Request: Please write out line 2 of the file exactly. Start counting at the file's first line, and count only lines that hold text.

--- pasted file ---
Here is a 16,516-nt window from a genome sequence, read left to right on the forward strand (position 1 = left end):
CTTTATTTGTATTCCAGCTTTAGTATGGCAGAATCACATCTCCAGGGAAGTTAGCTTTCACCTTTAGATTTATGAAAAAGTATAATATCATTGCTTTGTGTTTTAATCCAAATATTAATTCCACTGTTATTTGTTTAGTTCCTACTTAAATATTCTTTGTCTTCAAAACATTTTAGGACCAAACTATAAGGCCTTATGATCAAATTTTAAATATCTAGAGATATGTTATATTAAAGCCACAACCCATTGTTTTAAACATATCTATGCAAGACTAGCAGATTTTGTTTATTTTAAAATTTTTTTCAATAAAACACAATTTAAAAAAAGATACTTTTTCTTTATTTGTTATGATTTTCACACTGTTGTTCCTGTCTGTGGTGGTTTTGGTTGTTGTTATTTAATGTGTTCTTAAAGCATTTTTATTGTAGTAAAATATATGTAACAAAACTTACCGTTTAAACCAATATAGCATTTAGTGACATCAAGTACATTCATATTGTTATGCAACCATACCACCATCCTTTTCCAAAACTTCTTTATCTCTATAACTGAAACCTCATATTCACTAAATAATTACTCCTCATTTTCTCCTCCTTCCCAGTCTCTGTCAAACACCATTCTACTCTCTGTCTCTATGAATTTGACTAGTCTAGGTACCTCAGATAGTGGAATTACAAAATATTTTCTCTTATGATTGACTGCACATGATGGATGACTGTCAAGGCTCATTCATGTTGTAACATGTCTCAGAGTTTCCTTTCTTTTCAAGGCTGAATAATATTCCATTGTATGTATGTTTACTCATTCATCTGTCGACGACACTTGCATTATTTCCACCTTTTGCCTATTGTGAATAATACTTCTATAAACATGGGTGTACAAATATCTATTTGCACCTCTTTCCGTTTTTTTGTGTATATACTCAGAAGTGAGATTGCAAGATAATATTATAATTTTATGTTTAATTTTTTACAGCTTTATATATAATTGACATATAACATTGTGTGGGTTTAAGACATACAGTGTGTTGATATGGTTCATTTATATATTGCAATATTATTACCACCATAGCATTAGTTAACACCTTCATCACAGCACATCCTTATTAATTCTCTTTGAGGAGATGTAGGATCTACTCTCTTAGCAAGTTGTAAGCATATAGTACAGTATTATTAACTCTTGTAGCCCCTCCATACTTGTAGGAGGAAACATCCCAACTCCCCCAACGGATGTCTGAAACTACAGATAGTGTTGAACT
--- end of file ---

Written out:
CTTTATTTGTATTCCAGCTTTAGTATGGCAGAATCACATCTCCAGGGAAGTTAGCTTTCACCTTTAGATTTATGAAAAAGTATAATATCATTGCTTTGTGTTTTAATCCAAATATTAATTCCACTGTTATTTGTTTAGTTCCTACTTAAATATTCTTTGTCTTCAAAACATTTTAGGACCAAACTATAAGGCCTTATGATCAAATTTTAAATATCTAGAGATATGTTATATTAAAGCCACAACCCATTGTTTTAAACATATCTATGCAAGACTAGCAGATTTTGTTTATTTTAAAATTTTTTTCAATAAAACACAATTTAAAAAAAGATACTTTTTCTTTATTTGTTATGATTTTCACACTGTTGTTCCTGTCTGTGGTGGTTTTGGTTGTTGTTATTTAATGTGTTCTTAAAGCATTTTTATTGTAGTAAAATATATGTAACAAAACTTACCGTTTAAACCAATATAGCATTTAGTGACATCAAGTACATTCATATTGTTATGCAACCATACCACCATCCTTTTCCAAAACTTCTTTATCTCTATAACTGAAACCTCATATTCACTAAATAATTACTCCTCATTTTCTCCTCCTTCCCAGTCTCTGTCAAACACCATTCTACTCTCTGTCTCTATGAATTTGACTAGTCTAGGTACCTCAGATAGTGGAATTACAAAATATTTTCTCTTATGATTGACTGCACATGATGGATGACTGTCAAGGCTCATTCATGTTGTAACATGTCTCAGAGTTTCCTTTCTTTTCAAGGCTGAATAATATTCCATTGTATGTATGTTTACTCATTCATCTGTCGACGACACTTGCATTATTTCCACCTTTTGCCTATTGTGAATAATACTTCTATAAACATGGGTGTACAAATATCTATTTGCACCTCTTTCCGTTTTTTTGTGTATATACTCAGAAGTGAGATTGCAAGATAATATTATAATTTTATGTTTAATTTTTTACAGCTTTATATATAATTGACATATAACATTGTGTGGGTTTAAGACATACAGTGTGTTGATATGGTTCATTTATATATTGCAATATTATTACCACCATAGCATTAGTTAACACCTTCATCACAGCACATCCTTATTAATTCTCTTTGAGGAGATGTAGGATCTACTCTCTTAGCAAGTTGTAAGCATATAGTACAGTATTATTAACTCTTGTAGCCCCTCCATACTTGTAGGAGGAAACATCCCAACTCCCCCAACGGATGTCTGAAACTACAGATAGTGTTGAACT